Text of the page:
• It is administered by injection, smoking,
    sniffing into nostrils. The crack derivative
    has rapid onset of action.
  • Epidemiology
  • Lifetime use 15US, 6UK. Its use is high
    among young people, socially marginalized and
    with people with opiate dependence. It has also
    been associated with violent crime.

41
  • Clinical effects
  • Excitement, increased energy and euphoria,
    dilated pupils, tachycardia, hypertention
  • Adverse effects
  • Perforation of the nasal septum is associated
    with sniffing. Grandiose thinking, impaired
    judgment, sexual indiscretion, hallucinations,
    paranoid ideation and aggressive behaviour,
    paranoid psychosis, formication or cocaine bug.
  • Severe adverse effects include cardiac
    arrhythmias, MI, myocarditis and cardiomyopathy.
    CNS effects include CVD subarachnoid
    haemorrhage, TIA and cerebral infarction, and
    seizures.
  • Withdrawal effects
  • Dysphoria, anhenodia, anxiety, irritability,
    fatigue, hypersomnolence, intense craving,
    depression and sometimes suicidal ideation.

42
  • Treatment
  • Acute intoxication
  • sedation with benzodiazepines and or
    antipsychotics. Detoxification and harm
    reduction. Evidence does not support use of
    antidepressants, benzodiazepines or dopamine
    agonists.
  • Treat any accompanying physical condition.
  • psychological CBT and individual/group therapy
    and social support are inevitable. In severe
    cases, inpatient management may be necessary.

43
MDMA
  • 3,4-methylenedioxymethamphetamine or ecstasy is
    available for recreational use as a stimulant
    with mild hallucinogenic effect. It increases
    release of dopamine and serotonin. It is taken as
    tablet or capsule.
  • Clinical effects
  • Euphoria, sociability, intimacy, sensations of
    newly discovered insights and heightened
    perceptions.
  • Adverse effects
  • Cardiac arrhymias, hyperthermia and intracerebral
    haemorrhage. Acute and chronic paranoid
    psychosis, flashbacks. It also causes
    degeneration of serotonin nerve terminals in the
    cortex and forebrain.
  • Prevention Inform use about acute reaction and
    potential hazard of long term use.

44
Hallucinogens
  • Also called psychedelics or psychotomimetics.
    Examples include lysergic acid diethylamide LSD,
    dimethyltryptamine and methyldimethoxyamphetamine.
  • LSD is the commonest. They possibly act as
    partial agonists as brain 5-HT2A receptors.
  • Epidemiology
  • Increasing incidence. Lifetime use 14.5US and
    29UK

45
  • Clinical effects
  • Distortion or intensification of sensory
    perception, confusion between sensory modalities.
  • Adverse effects
  • Initial sympathomimetic activity can cause
    cardiac and cerbrovascular accidents. Distortion
    of body image and flashbacks also occurs. There
    could also be unpredictable and extremely
    dangerous behaviour.
  • Withdrawal symtoms have not been described.

46
Treatment
  • Talk down the patient.
  • Use anxiolytics e.g. diazepam if necessary
  • Benzodiazepines and anticonvulsants are useful in
    the treatment of flashbacks.

47
Phencyclidine
  • It has anaesthetic and hallucinogenic effects. It
    is taken by mouth, smoked or injected. It acts by
    as an antagonist of N-methyl-D-aspartate NMDA
    receptors.
  • Clinical effects
  • Small doses cause drunkenness, analgesia of the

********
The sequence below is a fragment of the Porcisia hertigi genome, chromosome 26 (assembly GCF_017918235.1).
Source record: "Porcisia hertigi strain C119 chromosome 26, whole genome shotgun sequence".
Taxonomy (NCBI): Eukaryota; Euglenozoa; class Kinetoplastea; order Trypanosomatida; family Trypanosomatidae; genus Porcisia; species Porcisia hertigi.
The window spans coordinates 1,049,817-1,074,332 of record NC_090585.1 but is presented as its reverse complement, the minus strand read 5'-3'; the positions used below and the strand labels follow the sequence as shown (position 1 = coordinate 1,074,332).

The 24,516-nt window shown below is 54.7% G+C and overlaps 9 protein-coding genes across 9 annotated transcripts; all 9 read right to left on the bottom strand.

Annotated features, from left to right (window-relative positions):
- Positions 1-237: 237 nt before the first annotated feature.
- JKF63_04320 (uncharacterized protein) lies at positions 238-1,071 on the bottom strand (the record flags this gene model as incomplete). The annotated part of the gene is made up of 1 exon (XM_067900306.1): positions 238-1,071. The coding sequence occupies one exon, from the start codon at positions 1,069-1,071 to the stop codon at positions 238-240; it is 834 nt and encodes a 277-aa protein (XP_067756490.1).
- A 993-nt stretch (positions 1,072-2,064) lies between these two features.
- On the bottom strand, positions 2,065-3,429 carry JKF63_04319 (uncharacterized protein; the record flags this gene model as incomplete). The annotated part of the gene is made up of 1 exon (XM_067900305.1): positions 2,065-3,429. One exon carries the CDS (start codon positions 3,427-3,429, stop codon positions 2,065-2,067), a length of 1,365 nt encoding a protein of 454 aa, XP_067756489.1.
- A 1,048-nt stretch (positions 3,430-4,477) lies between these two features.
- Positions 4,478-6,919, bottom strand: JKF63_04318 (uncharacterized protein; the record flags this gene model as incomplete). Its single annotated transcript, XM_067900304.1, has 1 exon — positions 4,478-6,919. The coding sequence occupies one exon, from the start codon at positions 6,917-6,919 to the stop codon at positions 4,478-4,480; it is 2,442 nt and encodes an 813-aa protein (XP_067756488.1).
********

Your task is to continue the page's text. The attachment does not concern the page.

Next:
hands and toes and anaesthesia.
  • Adverse effects
  • Depressed consciousness, aggressiveness,
    psychotic-like symptoms
  • Ataxia, muscle rigidity, convulsions
  • Adrenergic crisis hypertensive crisis, CVD,
    malignant hyperthermia
  • Treatment is symptomatic. CPZ should be avoided
    because it enhances the anticholinergic effect of
    the drug.

48
Volatile substances
  •  Also called solvents or inhalants. Solvents,
    adhesives, petrol, cleaning fluid, aerosols of
    all kinds, agents in fire extinguishers, butane,
    toluene, acetone. Usually taken with other drugs
    and alcohol.
  • Specific action is unknown but may increase GABA
    function.
  • Epidemiology
  • It is a worldwide problem. Common among young
    people, men, homeless an people of low
    socio-economic status or antisocial personality
    disorder. Date show that it is used for a short
    period of time and stopped.

49
  • Clinical effects
  • CNS is first stimulated and then depressed
    euphoria, blurring of vision, slurring of speech,
    staggering gait, incoordination, nausea, vomiting
    and coma. Effect starts and wanes fast.
  • Adverse effects
  • Direct toxic effects such as cardiac arrhythmias
    and respiratory depression. Trauma and asphyxia
  • Neutotoxic effects include peripheral neuropathy,
    impaired cerebellar function, encephalitis and
    dementia. Other organs can also be damaged.
  • Withdrawal symptoms incude sleep disturbance,
    irritability, nausea, tachycardia and rarely
    hallucinations and delusions.

50
  • Diagnosis acute intoxication can be diagnosed by
    physical clues glue on the face, hands or
    clothes chemical smell disorientation in TPP. A
    facial rash glue-sniffers rash is caused by
    sniffing from a bag.
  • Treatment
  • Counseling and support. Drugs may be useful,
    particularly for depression.
  • Prevention
  • Restrictive policies on substance availability
  • Education and provision of recreational
    facilities.

51
Conclusion
  • Prevention should be emphasized.
  • Abstinence is the goal of every management plan.
    Drugs, psychological and social support are
    important in this regime.
  • As doctors, treat patients with substance use
    disorders with empathy!